October 23, 2014
Older Man Talking on Cell Phone

Are Older Folks Too Trusting?

by Berkeley Wellness  |  

Much research shows that older people are a surprisingly upbeat group on the whole, despite undeniable physical declines and the increased sense of mortality. As we’ve reported, the sense of well-being tends to keep rising after age 50 in virtually every country, regardless of life circumstances.

No one knows for sure why many people have an increasingly positive outlook after midlife. Perhaps all that accumulated wisdom, an acceptance of life and its uncertainties, and even changes in brain chemistry play a role in focusing on the glass as being half full.

Rose-colored bifocals

But there’s a flip side to accentuating the positive—often it can turn into cockeyed optimism.

Older people tend to be more trusting than younger adults and thus, statistics show, vulnerable to fraud. Recently a study from UCLA in the Proceedings of the National Academy of Sciences confirmed that older people are less likely to perceive signs of dishonesty and suggested a possible neurological explanation.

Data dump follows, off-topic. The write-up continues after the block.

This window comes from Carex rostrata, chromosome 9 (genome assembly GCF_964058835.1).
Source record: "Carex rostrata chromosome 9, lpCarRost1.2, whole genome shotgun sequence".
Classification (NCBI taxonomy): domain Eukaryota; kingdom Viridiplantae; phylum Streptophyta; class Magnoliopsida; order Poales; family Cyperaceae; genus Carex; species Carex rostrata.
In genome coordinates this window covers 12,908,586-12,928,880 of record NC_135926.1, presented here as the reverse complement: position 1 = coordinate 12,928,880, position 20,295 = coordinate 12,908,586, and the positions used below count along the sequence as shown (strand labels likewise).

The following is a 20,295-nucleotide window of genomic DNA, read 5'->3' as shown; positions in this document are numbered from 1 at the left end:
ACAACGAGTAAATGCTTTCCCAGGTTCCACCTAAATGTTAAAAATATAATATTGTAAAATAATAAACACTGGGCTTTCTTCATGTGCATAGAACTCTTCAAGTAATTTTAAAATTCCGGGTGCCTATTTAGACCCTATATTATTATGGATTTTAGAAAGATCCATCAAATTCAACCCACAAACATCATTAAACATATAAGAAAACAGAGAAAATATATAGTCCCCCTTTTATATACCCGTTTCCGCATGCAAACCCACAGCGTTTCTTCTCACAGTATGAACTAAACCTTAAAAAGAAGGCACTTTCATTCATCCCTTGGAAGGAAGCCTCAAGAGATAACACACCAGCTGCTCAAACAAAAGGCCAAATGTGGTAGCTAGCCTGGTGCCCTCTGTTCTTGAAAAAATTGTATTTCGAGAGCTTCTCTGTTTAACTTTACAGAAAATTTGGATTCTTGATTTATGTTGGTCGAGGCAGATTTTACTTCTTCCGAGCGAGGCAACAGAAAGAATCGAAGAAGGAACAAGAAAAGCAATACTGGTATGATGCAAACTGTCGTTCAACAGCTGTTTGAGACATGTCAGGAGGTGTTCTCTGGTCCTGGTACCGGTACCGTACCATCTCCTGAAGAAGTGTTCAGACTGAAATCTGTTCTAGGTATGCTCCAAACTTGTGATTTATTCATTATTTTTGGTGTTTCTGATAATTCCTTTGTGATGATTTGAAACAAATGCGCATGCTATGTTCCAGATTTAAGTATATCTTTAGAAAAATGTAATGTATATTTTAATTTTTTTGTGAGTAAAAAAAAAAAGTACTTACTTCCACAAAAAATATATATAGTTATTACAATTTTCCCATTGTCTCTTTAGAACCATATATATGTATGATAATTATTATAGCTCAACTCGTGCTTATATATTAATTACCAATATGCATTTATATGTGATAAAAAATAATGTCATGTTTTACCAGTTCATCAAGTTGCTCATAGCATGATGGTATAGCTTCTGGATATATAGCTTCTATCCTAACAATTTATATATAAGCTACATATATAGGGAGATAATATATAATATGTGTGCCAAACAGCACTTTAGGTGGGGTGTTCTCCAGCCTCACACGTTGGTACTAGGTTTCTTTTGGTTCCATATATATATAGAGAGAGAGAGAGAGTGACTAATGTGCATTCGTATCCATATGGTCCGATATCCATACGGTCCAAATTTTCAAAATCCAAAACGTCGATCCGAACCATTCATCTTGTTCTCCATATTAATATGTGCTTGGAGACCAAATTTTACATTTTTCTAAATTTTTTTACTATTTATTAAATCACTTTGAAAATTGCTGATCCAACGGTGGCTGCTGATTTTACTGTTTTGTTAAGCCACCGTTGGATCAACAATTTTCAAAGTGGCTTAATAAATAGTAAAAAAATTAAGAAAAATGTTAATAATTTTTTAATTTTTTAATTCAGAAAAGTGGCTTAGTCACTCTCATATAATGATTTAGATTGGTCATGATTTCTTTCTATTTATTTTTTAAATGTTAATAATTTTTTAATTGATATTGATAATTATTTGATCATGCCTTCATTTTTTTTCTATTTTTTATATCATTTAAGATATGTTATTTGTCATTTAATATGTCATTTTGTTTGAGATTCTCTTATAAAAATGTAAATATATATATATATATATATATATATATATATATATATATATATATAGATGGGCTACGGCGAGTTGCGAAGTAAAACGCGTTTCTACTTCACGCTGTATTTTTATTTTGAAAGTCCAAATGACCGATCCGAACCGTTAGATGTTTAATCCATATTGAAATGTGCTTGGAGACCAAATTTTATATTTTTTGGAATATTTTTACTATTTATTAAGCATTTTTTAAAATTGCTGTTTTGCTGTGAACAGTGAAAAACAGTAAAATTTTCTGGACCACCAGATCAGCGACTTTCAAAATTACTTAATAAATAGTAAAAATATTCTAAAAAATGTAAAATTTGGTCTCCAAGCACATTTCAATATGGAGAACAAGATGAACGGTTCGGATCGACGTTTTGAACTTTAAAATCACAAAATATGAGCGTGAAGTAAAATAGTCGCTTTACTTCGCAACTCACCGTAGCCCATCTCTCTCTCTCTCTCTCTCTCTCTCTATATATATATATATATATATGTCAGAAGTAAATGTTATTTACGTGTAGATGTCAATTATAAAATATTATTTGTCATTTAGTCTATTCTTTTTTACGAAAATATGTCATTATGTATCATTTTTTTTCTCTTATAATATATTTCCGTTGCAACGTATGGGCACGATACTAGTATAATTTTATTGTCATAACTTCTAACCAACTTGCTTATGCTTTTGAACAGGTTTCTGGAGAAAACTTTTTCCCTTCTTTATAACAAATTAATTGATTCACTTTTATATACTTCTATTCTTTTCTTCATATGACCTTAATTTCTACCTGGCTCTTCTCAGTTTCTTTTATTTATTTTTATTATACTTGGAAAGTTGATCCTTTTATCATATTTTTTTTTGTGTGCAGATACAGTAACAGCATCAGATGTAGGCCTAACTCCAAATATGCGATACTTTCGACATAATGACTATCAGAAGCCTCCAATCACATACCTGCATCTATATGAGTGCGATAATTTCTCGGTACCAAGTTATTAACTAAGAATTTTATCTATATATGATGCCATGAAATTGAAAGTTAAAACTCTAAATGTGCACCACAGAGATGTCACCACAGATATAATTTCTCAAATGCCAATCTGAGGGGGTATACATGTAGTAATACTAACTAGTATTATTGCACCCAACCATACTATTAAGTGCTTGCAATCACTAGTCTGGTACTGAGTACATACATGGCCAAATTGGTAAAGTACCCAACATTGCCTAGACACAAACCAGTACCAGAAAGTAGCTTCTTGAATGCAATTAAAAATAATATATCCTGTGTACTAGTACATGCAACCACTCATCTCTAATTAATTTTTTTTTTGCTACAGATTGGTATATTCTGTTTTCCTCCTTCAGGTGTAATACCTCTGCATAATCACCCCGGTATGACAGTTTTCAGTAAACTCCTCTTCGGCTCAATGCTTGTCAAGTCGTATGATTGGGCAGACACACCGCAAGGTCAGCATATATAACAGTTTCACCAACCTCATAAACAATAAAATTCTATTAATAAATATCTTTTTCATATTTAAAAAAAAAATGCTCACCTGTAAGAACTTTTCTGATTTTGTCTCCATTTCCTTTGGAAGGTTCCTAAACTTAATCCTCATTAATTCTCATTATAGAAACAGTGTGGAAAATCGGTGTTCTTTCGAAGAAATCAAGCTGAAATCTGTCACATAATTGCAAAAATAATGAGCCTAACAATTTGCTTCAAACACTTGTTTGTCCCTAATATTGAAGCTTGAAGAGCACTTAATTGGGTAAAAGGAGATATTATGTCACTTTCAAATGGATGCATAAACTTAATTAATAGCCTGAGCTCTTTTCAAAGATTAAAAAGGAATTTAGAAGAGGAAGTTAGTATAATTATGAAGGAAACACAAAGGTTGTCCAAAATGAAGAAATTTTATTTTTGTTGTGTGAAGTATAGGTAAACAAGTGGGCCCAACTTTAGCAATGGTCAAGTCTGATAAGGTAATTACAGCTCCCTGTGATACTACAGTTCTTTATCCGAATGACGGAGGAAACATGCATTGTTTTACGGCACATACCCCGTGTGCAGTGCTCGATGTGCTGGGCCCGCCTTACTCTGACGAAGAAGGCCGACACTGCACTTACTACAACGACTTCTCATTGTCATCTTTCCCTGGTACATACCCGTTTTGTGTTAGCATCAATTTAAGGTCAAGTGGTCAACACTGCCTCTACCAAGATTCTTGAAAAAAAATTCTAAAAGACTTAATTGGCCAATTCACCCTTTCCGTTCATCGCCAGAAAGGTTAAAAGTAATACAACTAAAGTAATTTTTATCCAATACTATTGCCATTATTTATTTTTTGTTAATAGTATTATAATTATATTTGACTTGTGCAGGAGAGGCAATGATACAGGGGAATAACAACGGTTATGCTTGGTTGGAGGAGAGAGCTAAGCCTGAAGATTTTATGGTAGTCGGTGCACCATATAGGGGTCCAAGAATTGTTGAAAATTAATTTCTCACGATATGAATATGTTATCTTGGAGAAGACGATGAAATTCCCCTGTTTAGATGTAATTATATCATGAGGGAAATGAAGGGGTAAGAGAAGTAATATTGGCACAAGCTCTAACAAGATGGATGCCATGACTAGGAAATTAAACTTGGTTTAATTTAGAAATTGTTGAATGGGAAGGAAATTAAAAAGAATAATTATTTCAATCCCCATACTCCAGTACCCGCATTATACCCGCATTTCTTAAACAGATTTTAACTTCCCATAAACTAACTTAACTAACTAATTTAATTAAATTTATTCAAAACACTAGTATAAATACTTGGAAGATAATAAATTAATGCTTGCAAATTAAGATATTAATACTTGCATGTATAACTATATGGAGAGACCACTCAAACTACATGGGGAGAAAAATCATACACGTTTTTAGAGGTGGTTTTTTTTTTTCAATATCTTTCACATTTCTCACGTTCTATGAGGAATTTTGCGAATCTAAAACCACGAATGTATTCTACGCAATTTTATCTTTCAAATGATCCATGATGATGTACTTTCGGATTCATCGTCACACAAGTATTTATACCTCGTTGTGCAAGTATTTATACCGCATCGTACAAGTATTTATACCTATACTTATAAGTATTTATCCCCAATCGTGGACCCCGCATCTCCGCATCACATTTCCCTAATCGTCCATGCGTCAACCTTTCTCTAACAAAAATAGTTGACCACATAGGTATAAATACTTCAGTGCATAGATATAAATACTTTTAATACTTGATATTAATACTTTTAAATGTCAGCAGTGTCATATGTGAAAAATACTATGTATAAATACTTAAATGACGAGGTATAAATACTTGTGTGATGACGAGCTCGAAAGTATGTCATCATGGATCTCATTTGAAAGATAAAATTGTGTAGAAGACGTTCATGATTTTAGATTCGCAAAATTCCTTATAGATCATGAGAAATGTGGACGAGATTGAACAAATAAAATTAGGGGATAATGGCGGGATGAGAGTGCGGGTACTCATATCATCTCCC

The researchers tested the reactions of older people (ages 55 to 84) and younger ones (20 to 42) to photos of faces selected to appear trustworthy, neutral or untrustworthy. The older subjects were much worse at recognizing signs of untrustworthiness, such as blatantly fake smiles and averted eyes, and thus were more apt to rate such faces as trustworthy (this is called a positivity bias). That is, they missed facial cues that would normally be easy to distinguish.

MRI scans done while the participants were shown the faces revealed that a brain region involved in collecting information and producing “gut feelings” like this and serving as a warning signal showed much less activation in the older group, which may explain why they were less wary.

It’s not certain whether this decreased brain activity in older people is the cause or the effect of their more trusting attitude. Also unclear is whether it plays as much of a role in evaluating nonfacial cues, such as those in telephone scams and shady advertising, though most likely it does.

If you’re over 65, try to keep your guard up and maintain a healthy skepticism, whether someone is trying to give you unsolicited financial advice, promote some unorthodox medical treatmen, or sell you an unproven dietary supplement.